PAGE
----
Before the identity of the officer was released, police had said Brown was shot after an officer encountered him and another man on the street. They say one of the men pushed the officer into his squad car, then physically assaulted him in the vehicle and struggled with the officer over the officer's weapon.
Shot fired inside car
At least one shot was fired inside the car. The struggle then spilled onto the street, where Brown was shot multiple times.
Johnson, Brown's friend, acknowledged to investigators that he and Brown were in the store and "that he did take cigarillos," his attorney, Freeman Bosley, told MSNBC. Bosley said he was aware of video but had not seen it.
Brown's death has sparked several days of clashes with furious protesters in the city. The mood quelled on Thursday after the governor turned oversight of the protests over to the state Highway Patrol. State troopers walking side-by-side with thousands of peaceful protesters replaced the image of previous nights: police in riot gear and armoured tanks.
Tensions in Ferguson boiled over after a candlelight vigil Sunday night, as looters smashed and burned businesses in the neighbourhood, where police have repeatedly fired tear gas and smoke bombs.
By Thursday, there was a dramatic shift in the atmosphere after Gov. Jay Nixon assigned protest oversight to Highway Patrol Capt. Ron Johnson, who is black and grew up near Ferguson. He marched alongside protesters.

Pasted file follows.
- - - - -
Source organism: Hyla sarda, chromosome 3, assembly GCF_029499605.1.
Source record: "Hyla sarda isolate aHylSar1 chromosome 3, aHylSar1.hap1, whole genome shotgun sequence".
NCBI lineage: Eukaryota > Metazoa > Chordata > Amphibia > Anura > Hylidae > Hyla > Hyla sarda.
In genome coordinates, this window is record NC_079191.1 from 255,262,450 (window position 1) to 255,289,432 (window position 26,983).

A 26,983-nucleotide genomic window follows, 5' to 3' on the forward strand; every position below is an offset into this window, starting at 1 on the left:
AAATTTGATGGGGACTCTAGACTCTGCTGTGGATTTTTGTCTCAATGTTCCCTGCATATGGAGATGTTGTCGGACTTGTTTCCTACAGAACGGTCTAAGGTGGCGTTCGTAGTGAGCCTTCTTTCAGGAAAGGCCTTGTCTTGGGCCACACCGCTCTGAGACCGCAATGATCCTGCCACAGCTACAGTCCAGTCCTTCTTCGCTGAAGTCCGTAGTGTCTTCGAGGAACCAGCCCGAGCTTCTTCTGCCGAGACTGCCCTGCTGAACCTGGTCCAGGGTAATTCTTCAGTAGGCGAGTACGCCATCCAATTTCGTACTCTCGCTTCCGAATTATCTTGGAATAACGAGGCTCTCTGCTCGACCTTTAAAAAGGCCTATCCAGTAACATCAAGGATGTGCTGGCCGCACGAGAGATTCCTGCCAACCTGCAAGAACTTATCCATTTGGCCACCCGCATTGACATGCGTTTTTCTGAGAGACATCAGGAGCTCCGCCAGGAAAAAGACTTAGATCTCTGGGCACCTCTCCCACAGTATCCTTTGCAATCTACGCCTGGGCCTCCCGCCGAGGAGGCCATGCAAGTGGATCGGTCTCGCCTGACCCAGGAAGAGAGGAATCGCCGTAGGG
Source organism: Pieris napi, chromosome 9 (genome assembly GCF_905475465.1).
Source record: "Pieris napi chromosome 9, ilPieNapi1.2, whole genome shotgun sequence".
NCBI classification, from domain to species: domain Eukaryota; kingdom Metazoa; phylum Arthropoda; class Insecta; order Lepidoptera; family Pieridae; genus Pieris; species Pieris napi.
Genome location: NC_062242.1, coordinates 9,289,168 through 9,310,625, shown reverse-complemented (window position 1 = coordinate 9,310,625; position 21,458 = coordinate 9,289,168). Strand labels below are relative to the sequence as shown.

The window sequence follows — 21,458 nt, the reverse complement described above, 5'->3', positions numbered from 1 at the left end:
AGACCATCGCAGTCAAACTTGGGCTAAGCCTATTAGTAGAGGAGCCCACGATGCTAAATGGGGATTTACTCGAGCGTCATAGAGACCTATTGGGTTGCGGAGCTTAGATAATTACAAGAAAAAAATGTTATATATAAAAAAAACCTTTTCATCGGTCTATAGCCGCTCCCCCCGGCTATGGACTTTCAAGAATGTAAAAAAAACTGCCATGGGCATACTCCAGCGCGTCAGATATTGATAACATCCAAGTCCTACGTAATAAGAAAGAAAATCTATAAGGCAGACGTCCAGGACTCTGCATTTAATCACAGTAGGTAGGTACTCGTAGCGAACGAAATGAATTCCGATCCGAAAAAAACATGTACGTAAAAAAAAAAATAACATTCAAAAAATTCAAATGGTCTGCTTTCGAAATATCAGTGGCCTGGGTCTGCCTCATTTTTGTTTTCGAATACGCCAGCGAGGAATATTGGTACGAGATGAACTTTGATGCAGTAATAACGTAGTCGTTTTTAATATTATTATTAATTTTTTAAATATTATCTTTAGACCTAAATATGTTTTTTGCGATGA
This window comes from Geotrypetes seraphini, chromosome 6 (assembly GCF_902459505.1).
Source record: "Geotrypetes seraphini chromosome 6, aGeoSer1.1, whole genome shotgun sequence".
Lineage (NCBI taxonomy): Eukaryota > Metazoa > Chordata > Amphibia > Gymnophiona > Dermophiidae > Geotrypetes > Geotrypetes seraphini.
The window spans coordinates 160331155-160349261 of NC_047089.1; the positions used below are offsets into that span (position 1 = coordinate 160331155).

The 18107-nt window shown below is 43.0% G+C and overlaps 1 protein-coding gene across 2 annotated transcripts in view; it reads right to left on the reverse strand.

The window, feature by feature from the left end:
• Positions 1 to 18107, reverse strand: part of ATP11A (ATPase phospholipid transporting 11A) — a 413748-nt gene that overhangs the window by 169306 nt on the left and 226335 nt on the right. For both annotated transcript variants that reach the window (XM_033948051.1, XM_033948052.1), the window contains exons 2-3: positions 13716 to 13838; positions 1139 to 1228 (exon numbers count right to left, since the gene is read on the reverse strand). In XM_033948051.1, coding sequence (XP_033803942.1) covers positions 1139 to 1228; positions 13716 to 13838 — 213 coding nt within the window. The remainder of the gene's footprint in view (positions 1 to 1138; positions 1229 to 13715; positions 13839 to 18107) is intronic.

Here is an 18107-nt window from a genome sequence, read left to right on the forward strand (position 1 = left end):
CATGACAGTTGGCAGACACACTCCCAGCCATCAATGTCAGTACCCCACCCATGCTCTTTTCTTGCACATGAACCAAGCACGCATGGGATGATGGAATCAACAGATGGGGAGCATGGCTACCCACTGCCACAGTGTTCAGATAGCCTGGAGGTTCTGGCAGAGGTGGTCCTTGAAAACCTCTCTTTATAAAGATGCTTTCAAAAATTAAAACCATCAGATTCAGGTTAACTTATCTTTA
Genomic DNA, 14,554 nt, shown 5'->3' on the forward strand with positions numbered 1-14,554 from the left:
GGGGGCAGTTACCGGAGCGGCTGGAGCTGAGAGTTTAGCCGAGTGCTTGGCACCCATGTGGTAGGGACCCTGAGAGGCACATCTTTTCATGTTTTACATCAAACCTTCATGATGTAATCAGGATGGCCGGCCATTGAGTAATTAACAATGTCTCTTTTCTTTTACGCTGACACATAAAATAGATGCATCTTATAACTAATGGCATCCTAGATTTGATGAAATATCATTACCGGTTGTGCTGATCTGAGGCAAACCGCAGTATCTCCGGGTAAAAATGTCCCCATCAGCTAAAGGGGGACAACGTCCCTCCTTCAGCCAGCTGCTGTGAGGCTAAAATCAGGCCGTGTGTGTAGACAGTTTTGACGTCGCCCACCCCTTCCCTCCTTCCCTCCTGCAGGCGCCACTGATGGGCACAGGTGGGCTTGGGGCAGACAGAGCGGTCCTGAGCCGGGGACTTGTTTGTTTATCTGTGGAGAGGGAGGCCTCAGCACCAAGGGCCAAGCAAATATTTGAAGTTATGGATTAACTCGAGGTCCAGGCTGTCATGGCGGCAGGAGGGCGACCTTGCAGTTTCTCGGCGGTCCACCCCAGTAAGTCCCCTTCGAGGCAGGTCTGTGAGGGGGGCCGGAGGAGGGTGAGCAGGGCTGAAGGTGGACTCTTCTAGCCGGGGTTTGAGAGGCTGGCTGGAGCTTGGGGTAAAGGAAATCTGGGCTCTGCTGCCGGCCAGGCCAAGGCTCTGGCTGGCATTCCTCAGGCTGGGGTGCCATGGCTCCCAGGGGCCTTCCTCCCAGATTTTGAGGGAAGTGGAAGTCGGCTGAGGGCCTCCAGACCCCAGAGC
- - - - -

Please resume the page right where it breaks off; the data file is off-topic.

On Friday night, the Rev. Jesse Jackson linked arms with protesters as they marched to the site where Brown was killed. Jackson bent over in front of a memorial cross and candle and sighed deeply. He urged people to "turn pain into power" and to "fight back, but not self-destruct" through violence.
The scene was eclectic Friday night as hundreds gathered for a sixth straight evening. A man on a bullhorn called for a revolution. A young man waved a Bible while citing scripture. Some took selfies in front of a convenience store that had been burned by looters Sunday. Boys tossed a football, and horns and loud music blared.
Also Friday, the Justice Department confirmed in a statement that FBI agents had conducted several interviews with witnesses as part of a civil-rights investigation into Brown's death. In the days ahead, the agents planned to canvass the neighborhood where the shooting happened, seeking more information, the statement said.
Ferguson police Chief Thomas Jackson gave the following details about events on August 9 before and after Michael Brown was shot by police officer Darren Wilson:
11:48am-12:00pm: Officer Darren Wilson was at the scene of a medical call on Glenark Dr.
11:51am: There was a 911 call about a robbery at a nearby convenience store
11:52am: A description of a suspect was given by a dispatch operator over the radio. An officer arrived at the store. Further description of the suspect was provided over the radio including the direction the suspect was headed.
12:01pm: Wilson had left the medical call and encountered Michael Brown on Canfield Dr.
12:04pm: A second officer arrived on the scene "immediately following the shooting."
12:05pm: A supervisor was dispatched and subsequent officers arrived.
With files from CBC News